New Wii Model Drops Support for GameCube Titles, Controllers

By Sam Cook

Nintendo is readying a cheaper Wii that ditches support for their older console.

When the PlayStation 2 released nearly eleven years ago (wow, really?) its PS1 backward compatibility was touted as highly as anything else on the spec sheet. The ability to ditch the old system but still play its games helped ease the transition between generations, gave PlayStation fans a reason to stick around, and provided the PS2 with an edge that Gamecube and Xbox couldn’t touch. As Sony’s system became a success, it was no surprise to see the feature show up on their competitors’ new products as well—Nintendo’s Game Boy Advance and DS used backward compatibility to tap into the company’s existing handheld install base, and by the seventh console generation all three major systems were playing old titles. But since then, backward compatibility has been disappearing: Sony cut out the PS3’s support for PS2 games years ago, Nintendo’s DSi/DSi XL dropped the GBA cart slot, and now even the Wii is getting a GameCube-free version.

But a lot has changed in those eleven years (that number still doesn’t seem right). Is backward compatibility still an important feature?

Nintendo’s new version of the Wii, confirmed only for the UK so far, will come out this holiday season with a streamlined design and a lower price tag to make up for its lost capability. The system will ship as part of a value bundle that includes Wii Party and Wii Sports, though we’re a little surprised not to see a classic controller in the package since the new design doesn’t support GameCube controllers. The current Wii console will be phased out in Europe.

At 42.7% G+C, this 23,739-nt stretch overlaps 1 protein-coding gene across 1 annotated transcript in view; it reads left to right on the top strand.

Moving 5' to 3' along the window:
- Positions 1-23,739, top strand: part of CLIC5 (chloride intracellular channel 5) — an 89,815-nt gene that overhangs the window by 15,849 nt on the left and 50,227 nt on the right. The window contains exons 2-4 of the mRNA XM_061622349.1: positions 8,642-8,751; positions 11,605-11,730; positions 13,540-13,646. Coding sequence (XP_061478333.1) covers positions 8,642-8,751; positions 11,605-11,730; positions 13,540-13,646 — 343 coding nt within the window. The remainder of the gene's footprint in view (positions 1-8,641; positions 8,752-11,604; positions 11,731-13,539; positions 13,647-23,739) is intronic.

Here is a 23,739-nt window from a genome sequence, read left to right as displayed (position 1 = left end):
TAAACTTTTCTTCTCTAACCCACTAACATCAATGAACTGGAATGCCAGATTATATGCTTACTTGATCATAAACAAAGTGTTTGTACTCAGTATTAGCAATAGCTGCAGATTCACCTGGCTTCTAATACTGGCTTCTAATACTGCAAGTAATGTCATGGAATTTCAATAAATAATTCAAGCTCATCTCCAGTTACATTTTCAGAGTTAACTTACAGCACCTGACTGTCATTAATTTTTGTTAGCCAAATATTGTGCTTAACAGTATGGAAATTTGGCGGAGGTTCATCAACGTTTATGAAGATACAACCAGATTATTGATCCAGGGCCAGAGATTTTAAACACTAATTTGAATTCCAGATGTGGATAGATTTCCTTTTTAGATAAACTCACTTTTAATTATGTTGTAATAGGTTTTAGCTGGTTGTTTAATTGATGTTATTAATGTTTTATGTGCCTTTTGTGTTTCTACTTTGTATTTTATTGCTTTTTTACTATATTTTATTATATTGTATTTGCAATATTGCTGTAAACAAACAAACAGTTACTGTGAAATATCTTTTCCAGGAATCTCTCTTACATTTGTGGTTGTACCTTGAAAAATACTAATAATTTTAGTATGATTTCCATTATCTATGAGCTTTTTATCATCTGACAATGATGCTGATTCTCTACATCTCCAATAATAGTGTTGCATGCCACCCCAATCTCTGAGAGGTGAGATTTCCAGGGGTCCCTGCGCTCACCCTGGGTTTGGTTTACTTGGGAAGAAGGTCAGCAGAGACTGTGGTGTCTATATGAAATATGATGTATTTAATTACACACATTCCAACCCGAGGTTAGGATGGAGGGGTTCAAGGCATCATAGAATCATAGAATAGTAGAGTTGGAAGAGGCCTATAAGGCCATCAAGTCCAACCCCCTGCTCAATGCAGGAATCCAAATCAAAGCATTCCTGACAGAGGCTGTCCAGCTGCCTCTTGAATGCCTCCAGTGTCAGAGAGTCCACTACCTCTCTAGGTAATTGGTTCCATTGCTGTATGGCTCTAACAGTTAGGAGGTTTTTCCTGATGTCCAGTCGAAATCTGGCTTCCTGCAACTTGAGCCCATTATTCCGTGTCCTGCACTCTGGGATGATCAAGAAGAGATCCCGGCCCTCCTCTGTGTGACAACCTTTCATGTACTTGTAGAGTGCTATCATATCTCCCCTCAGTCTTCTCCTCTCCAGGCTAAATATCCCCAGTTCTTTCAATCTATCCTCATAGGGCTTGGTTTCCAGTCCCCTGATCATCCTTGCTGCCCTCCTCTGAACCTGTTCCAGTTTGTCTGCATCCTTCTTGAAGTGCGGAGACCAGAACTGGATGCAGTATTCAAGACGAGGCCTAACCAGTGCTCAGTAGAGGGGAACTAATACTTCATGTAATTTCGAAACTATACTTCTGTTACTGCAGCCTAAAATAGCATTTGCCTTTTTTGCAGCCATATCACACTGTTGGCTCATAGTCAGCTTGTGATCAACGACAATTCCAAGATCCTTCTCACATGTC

Backward compatibility fans are likely disheartened to see another console neglect it later in life. Is support for previous generation games destined to become a transitional feature that gets pulled after a few years? There are a couple of important factors to consider. Systems that can support old games through software emulation (like the Xbox 360), rather than costly retro hardware in the box, are more likely to continue doing so. But another noteworthy factor is the ability to offer classic games for download. When the PlayStation 2 launched, consoles simply didn’t have online stores to monetize old titles. Now that developers have the option to sell their old games all over again, they have less incentive to support backward compatibility in the long term.